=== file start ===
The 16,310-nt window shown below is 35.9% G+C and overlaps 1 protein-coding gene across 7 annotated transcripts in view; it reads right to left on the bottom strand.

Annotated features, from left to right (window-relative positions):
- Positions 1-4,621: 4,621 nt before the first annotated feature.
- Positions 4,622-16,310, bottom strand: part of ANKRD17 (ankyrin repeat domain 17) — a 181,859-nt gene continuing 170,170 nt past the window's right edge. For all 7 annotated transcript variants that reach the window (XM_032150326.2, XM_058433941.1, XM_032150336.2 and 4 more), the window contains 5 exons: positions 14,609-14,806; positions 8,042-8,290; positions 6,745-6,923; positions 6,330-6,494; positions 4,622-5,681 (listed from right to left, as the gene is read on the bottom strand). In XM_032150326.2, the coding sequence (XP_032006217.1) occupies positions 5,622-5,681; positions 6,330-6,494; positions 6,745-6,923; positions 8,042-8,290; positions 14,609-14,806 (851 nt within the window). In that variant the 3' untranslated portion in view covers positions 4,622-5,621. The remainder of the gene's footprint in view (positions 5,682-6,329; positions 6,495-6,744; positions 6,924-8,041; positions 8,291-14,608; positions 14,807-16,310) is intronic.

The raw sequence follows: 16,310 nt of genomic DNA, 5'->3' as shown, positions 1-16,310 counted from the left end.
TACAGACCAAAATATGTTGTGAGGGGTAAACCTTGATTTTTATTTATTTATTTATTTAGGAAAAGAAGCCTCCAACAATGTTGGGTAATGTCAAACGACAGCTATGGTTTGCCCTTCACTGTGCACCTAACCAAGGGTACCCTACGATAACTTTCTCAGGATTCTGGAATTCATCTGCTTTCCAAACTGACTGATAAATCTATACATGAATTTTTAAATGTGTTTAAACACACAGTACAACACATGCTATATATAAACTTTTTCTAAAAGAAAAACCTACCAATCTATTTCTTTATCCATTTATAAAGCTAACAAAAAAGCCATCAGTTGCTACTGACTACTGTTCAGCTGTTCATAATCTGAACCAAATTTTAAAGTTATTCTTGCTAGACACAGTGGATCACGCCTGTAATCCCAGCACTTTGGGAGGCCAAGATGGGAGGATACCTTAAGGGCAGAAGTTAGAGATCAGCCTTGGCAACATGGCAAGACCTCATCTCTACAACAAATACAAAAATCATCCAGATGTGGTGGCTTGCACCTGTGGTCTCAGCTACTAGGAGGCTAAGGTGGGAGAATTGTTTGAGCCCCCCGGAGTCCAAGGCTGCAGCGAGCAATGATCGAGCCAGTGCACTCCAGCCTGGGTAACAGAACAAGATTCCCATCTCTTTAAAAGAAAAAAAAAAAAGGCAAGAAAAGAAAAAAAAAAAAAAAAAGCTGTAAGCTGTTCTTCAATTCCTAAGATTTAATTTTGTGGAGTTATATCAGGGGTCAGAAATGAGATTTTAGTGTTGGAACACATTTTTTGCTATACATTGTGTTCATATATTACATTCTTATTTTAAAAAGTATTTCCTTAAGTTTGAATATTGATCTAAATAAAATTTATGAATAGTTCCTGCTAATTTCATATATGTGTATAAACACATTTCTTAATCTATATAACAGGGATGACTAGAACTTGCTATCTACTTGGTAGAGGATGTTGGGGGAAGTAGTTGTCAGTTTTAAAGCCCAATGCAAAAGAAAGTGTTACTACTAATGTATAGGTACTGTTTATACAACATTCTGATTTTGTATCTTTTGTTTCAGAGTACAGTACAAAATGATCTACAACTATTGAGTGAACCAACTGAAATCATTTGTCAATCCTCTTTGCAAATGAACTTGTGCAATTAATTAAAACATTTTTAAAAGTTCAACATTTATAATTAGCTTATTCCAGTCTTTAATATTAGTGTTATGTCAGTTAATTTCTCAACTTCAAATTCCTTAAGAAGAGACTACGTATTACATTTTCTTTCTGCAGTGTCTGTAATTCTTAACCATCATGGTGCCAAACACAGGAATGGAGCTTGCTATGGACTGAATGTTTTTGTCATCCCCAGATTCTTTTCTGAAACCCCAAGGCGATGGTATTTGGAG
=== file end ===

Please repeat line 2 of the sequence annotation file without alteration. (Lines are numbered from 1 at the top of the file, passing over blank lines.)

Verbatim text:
Annotated features, from left to right (window-relative positions):